The stall: The food is displayed in a glass case or just in front of the stall.
Preparation: Pick what you want and the retailer will boil it in the broth. After the food is done, the skewer (or noodles) will be served in a paper bowl. You can make a meal of vegetables, meat balls, and noodles for about 10 yuan.
Stinky tofu is very unique among street food. Some people can't get past its smell, as its rancid spicy stench can be stomach turning. It's an acquired taste, like blue cheese. Many reject it at first, but when they have a bite, they fall in love with stinky tofu.
The stall: The vendor has a small wok with plenty of hot oil to deep-fry the stinky tofu in. It's served in a paper bowl. The brown sauce is usually spicy and salty, and it's supplemented wonderfully with chopped green onion and parsley.
You may wonder why Chinese eat chickens' and ducks 'feet. Reasons range from wastage reduction, to an appreciation for the texture, to myths about health benefits. It is a typical Chinese street food that you will rarely find in other countries.
The flavor can be pickled chili, barbeque sauce, salted, or fried, but always spicy.
How it's served: The feet are typically displayed behind a glass window. There may also be some steamed/boiled lotus roots or potatoes on offer too. This is a cold dish and in some restaurants they can be served as an appetizer.
Cold rice noodles are very popular in summer, but can also be served heated in winter. The smooth taste and spicy sauce will whet your appetite.
Preparation: The vendor cuts a big rice flour sheet into thin strips, which look like transparent ribbons. They are stirred in a big bowl with spicy sauces and other side dishes like bean sprouts, soy sauce, shredded cucumber, and fried peanuts. If you don't like spicy food, you can ask the seller not to add chili sauce.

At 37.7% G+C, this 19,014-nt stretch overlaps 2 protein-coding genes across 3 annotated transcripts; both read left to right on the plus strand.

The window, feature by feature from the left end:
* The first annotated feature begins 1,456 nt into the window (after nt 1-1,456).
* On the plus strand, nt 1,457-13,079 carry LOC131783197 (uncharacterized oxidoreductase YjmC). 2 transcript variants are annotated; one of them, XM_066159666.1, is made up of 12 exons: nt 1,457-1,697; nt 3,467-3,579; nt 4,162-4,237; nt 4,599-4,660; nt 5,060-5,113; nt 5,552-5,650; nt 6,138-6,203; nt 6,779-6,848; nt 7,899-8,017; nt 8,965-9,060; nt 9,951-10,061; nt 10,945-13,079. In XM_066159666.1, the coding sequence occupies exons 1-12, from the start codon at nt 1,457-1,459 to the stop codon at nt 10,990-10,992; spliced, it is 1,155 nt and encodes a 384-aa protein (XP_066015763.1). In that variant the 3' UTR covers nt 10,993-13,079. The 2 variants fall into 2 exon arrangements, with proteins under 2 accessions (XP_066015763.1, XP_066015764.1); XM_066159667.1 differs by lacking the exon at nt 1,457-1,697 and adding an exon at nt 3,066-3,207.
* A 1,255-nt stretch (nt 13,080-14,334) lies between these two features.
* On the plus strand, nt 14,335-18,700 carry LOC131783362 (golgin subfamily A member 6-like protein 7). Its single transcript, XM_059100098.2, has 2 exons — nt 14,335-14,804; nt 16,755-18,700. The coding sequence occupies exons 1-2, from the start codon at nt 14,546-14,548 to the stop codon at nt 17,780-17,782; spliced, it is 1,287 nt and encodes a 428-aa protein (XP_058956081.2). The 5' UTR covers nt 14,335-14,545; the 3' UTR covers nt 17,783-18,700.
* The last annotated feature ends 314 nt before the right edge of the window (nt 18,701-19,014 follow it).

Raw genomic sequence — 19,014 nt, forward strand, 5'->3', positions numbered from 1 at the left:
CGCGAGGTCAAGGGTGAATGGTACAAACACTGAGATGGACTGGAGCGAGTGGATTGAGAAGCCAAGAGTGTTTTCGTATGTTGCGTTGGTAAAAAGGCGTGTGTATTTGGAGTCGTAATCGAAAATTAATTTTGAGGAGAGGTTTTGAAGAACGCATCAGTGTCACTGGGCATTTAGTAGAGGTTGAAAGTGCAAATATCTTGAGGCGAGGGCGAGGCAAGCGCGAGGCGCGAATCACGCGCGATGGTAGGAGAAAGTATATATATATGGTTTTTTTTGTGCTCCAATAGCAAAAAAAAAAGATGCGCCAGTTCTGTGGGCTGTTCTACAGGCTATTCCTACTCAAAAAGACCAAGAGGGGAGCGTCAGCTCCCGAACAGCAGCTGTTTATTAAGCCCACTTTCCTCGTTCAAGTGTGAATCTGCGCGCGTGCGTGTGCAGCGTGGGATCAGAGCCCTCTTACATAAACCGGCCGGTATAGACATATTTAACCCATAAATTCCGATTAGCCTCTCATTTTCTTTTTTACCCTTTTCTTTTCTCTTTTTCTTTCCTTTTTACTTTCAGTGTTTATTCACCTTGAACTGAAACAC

Sugarcoated haws are a traditional Chinese food, loved by kids in China. The fruits are skewered on a stick and dipped in sugary syrup, and can look very beautiful. When sour fruit is covered by the sweet crisp coating, you can have a sweet and sour experience with each bite.
The "stall": Sugarcoated "haws" skewers are usually stuck in a straw "head", fixed on a pole held by the vendor. Or in some snack streets, they just display them in a glass case. This snack has developed from being just haws to any fresh fruits, like apples, strawberries, or oranges.
There are many more delicious street foods waiting for you to discover. But before you eat street food, please mind the following tips.
Some stalls are not healthy or hygienic. See if the proprietor has a health certificate or license for selling street food if possible. Be especially wary of street barbeque, malatang, stinky tofu, and chicken and duck claws.
If you are planning a trip to China and want to taste street food during your trip, please see our recommended tours below for inspiration. Our guides can introduce you to the most popular places to have street food in each city.
Our tours can be customized. If you are not interested in the above tours, just tell us your interests and requirements, and China Highlights will create a China tour for you.